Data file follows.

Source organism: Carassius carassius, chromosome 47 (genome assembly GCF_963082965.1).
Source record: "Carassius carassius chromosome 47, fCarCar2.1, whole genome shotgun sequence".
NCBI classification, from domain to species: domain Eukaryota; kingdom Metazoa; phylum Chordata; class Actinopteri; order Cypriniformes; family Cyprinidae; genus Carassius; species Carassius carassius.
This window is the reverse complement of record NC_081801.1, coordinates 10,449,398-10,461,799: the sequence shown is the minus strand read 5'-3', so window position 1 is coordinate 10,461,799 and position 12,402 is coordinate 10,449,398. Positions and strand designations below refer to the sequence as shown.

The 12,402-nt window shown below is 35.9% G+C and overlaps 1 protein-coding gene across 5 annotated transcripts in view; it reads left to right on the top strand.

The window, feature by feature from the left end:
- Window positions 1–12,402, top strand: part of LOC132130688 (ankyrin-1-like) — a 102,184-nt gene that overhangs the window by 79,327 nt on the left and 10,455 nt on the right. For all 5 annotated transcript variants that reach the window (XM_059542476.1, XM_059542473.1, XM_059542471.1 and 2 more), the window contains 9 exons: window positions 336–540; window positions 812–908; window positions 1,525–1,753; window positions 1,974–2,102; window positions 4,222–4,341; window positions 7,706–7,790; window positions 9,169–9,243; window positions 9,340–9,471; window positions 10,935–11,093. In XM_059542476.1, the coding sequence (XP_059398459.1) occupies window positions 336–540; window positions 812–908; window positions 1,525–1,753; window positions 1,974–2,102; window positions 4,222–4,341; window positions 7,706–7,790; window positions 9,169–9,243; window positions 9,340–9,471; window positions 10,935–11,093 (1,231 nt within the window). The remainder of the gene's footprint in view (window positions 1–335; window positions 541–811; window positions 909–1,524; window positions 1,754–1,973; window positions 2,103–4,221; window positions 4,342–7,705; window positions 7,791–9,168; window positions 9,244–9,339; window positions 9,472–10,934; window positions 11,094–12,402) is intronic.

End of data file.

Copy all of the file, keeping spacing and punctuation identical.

Source organism: Carassius carassius, chromosome 47 (genome assembly GCF_963082965.1).
Source record: "Carassius carassius chromosome 47, fCarCar2.1, whole genome shotgun sequence".
NCBI classification, from domain to species: domain Eukaryota; kingdom Metazoa; phylum Chordata; class Actinopteri; order Cypriniformes; family Cyprinidae; genus Carassius; species Carassius carassius.
This window is the reverse complement of record NC_081801.1, coordinates 10,449,398-10,461,799: the sequence shown is the minus strand read 5'-3', so window position 1 is coordinate 10,461,799 and position 12,402 is coordinate 10,449,398. Positions and strand designations below refer to the sequence as shown.

The 12,402-nt window shown below is 35.9% G+C and overlaps 1 protein-coding gene across 5 annotated transcripts in view; it reads left to right on the top strand.

The window, feature by feature from the left end:
- Window positions 1–12,402, top strand: part of LOC132130688 (ankyrin-1-like) — a 102,184-nt gene that overhangs the window by 79,327 nt on the left and 10,455 nt on the right. For all 5 annotated transcript variants that reach the window (XM_059542476.1, XM_059542473.1, XM_059542471.1 and 2 more), the window contains 9 exons: window positions 336–540; window positions 812–908; window positions 1,525–1,753; window positions 1,974–2,102; window positions 4,222–4,341; window positions 7,706–7,790; window positions 9,169–9,243; window positions 9,340–9,471; window positions 10,935–11,093. In XM_059542476.1, the coding sequence (XP_059398459.1) occupies window positions 336–540; window positions 812–908; window positions 1,525–1,753; window positions 1,974–2,102; window positions 4,222–4,341; window positions 7,706–7,790; window positions 9,169–9,243; window positions 9,340–9,471; window positions 10,935–11,093 (1,231 nt within the window). The remainder of the gene's footprint in view (window positions 1–335; window positions 541–811; window positions 909–1,524; window positions 1,754–1,973; window positions 2,103–4,221; window positions 4,342–7,705; window positions 7,791–9,168; window positions 9,244–9,339; window positions 9,472–10,934; window positions 11,094–12,402) is intronic.